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Old 14th February 2006, 05:47 AM   #29
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Ilimzn,

thanks for your detailed answer, as always an excellent teacher! Wasn't that your occupation btw?

So if I got you right you would due to the explanation given use a fixed cascoding voltage 5 and 20 volts for the cascoded BJT, right?

Cheers Michael
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Old 14th February 2006, 08:50 AM   #30
Eva is offline Eva  Spain
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Thiese are the open loop gain/phase plots that PSpice predicts:

Click the image to open in full size.


The O/L gain is flat up to 10Khz and the phase shift at that frequency is 90 degrees. Then, the gain is quickcly rolled-off at a 9db/oct slope thank to the pole plus pole/zero compensation. Closed loop gain is 30dB, so phase margin appears to be 60 degrees as the cursor shows, and all the audio band is kindly subject to 60dB of negative feedback. This was simulated in the crossover region, with 100mA bias, thus both gate drive cells working to compensate the very low gain of the MOSFETs at low currents.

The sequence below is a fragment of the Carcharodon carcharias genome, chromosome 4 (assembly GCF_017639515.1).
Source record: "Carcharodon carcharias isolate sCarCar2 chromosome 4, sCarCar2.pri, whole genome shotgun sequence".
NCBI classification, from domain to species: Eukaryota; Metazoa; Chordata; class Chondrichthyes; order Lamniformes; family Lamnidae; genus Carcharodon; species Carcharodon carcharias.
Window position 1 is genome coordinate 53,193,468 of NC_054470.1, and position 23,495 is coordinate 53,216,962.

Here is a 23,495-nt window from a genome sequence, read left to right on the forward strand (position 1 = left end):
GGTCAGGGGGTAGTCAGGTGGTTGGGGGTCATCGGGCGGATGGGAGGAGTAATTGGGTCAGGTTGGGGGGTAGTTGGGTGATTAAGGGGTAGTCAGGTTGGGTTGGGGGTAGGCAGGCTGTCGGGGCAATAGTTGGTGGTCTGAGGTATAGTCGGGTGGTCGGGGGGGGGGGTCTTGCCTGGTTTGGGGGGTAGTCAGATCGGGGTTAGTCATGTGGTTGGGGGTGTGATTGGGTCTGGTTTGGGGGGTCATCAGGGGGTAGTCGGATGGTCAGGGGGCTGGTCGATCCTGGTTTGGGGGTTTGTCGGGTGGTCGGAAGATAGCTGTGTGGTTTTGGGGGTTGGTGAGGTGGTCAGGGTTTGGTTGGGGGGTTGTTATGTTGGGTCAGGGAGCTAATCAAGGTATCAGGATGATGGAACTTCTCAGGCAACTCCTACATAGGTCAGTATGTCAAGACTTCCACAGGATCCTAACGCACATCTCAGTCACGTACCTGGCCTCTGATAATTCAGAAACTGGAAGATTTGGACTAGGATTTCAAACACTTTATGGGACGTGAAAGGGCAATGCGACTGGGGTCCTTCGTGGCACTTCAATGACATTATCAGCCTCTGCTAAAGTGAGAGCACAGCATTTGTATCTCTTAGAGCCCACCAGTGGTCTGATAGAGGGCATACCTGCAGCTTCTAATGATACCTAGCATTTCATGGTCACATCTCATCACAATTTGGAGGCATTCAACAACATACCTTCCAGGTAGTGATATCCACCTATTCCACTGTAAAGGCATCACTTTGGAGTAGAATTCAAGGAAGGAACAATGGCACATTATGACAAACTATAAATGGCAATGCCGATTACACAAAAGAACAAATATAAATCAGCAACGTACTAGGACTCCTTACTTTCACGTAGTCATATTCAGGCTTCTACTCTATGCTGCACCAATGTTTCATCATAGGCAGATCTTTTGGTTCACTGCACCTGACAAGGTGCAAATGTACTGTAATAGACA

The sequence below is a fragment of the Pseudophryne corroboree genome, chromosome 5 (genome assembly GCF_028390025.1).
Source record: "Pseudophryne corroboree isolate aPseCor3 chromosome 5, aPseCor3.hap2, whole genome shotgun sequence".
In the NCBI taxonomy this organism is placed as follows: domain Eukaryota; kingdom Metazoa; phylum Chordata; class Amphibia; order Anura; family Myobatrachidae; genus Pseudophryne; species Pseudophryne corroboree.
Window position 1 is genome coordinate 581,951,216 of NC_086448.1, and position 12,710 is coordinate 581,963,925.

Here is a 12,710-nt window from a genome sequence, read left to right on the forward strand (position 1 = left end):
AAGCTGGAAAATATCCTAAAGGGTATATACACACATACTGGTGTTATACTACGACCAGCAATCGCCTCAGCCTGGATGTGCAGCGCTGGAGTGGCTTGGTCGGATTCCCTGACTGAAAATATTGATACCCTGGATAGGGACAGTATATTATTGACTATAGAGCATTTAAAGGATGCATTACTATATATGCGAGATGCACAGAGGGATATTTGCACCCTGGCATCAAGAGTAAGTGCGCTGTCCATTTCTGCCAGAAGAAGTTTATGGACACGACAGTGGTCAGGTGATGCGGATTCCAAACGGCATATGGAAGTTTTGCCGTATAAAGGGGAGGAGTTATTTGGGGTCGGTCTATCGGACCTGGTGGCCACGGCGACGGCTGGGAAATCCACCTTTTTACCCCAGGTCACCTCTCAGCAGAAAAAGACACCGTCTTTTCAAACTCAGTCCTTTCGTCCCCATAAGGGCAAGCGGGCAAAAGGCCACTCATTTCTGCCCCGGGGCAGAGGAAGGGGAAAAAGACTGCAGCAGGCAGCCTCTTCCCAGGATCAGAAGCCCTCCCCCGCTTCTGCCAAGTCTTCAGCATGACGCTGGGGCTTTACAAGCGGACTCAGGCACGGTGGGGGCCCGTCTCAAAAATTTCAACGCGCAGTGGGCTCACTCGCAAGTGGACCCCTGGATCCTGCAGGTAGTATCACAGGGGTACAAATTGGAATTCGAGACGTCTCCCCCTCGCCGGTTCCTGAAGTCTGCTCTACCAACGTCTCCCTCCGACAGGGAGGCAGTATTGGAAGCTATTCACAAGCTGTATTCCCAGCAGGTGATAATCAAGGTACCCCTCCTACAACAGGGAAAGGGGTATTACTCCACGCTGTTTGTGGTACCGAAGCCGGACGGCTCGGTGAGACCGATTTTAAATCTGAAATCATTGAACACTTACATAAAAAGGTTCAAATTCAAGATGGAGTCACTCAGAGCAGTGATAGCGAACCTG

It may look too optimistic, but the prototype is stable with these compensation networks. It doesn't ring when entering or coming out of clipping, being that a proof of good stability and phase margin.

p.s.: For all those subjectivists out there, it sounds just fine